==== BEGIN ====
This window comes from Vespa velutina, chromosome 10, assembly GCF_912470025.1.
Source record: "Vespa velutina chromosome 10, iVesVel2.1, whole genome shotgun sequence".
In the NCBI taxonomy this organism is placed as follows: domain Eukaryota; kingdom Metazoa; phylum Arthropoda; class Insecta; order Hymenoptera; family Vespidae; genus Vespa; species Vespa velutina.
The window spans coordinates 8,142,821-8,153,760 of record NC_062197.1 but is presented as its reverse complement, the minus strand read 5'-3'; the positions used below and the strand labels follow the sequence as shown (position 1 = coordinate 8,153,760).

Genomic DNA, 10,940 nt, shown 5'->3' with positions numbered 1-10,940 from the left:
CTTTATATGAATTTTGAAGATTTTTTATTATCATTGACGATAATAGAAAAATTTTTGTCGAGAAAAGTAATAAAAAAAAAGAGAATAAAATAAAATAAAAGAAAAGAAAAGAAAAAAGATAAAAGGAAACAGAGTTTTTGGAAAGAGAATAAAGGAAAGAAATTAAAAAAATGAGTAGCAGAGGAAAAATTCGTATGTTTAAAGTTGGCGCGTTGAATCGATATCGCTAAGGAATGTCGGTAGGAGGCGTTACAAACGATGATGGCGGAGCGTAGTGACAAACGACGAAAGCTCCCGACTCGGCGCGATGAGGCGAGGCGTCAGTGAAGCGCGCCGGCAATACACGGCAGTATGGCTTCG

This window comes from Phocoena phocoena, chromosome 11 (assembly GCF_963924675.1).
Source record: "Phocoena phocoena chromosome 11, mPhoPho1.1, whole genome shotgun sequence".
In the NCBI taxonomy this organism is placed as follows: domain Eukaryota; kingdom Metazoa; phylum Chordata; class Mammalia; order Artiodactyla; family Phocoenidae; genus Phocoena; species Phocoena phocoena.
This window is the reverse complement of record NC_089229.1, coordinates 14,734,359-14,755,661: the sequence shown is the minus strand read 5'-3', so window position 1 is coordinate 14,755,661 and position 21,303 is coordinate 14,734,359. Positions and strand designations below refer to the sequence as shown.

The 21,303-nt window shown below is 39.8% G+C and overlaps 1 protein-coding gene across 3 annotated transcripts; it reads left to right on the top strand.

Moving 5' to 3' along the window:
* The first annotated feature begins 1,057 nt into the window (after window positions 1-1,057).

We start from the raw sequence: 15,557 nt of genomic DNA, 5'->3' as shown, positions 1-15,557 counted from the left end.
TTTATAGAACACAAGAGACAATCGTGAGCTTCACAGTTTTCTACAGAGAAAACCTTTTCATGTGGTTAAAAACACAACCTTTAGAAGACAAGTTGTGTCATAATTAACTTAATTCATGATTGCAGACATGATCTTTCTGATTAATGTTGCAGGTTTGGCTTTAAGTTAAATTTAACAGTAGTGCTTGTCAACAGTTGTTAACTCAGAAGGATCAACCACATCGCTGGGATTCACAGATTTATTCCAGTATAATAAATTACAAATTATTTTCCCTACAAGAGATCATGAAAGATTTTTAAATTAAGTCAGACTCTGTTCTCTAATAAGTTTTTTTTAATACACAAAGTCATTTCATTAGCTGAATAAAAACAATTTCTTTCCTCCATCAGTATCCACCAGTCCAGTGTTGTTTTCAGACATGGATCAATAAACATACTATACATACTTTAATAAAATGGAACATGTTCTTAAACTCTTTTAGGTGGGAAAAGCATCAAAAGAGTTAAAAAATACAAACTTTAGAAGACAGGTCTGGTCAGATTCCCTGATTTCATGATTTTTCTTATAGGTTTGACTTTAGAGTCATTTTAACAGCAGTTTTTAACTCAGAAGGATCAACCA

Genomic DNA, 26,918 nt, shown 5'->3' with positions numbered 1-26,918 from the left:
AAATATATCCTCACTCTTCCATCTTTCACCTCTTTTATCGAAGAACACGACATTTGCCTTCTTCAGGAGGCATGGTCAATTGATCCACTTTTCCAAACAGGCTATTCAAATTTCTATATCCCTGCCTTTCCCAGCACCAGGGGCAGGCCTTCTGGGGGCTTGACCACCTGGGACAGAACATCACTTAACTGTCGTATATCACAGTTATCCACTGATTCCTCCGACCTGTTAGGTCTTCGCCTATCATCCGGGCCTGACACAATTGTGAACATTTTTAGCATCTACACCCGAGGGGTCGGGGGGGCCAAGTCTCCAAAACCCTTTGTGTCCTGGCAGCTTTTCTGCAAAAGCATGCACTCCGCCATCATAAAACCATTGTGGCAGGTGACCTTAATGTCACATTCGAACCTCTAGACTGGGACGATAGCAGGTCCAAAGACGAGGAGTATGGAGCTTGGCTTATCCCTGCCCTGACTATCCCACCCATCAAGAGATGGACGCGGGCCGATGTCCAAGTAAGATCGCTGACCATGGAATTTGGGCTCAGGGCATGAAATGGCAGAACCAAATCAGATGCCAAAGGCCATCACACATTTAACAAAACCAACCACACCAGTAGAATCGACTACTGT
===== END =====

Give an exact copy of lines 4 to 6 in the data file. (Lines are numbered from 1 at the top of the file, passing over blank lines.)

The window spans coordinates 8,142,821-8,153,760 of record NC_062197.1 but is presented as its reverse complement, the minus strand read 5'-3'; the positions used below and the strand labels follow the sequence as shown (position 1 = coordinate 8,153,760).

Genomic DNA, 10,940 nt, shown 5'->3' with positions numbered 1-10,940 from the left:
CTTTATATGAATTTTGAAGATTTTTTATTATCATTGACGATAATAGAAAAATTTTTGTCGAGAAAAGTAATAAAAAAAAAGAGAATAAAATAAAATAAAAGAAAAGAAAAGAAAAAAGATAAAAGGAAACAGAGTTTTTGGAAAGAGAATAAAGGAAAGAAATTAAAAAAATGAGTAGCAGAGGAAAAATTCGTATGTTTAAAGTTGGCGCGTTGAATCGATATCGCTAAGGAATGTCGGTAGGAGGCGTTACAAACGATGATGGCGGAGCGTAGTGACAAACGACGAAAGCTCCCGACTCGGCGCGATGAGGCGAGGCGTCAGTGAAGCGCGCCGGCAATACACGGCAGTATGGCTTCG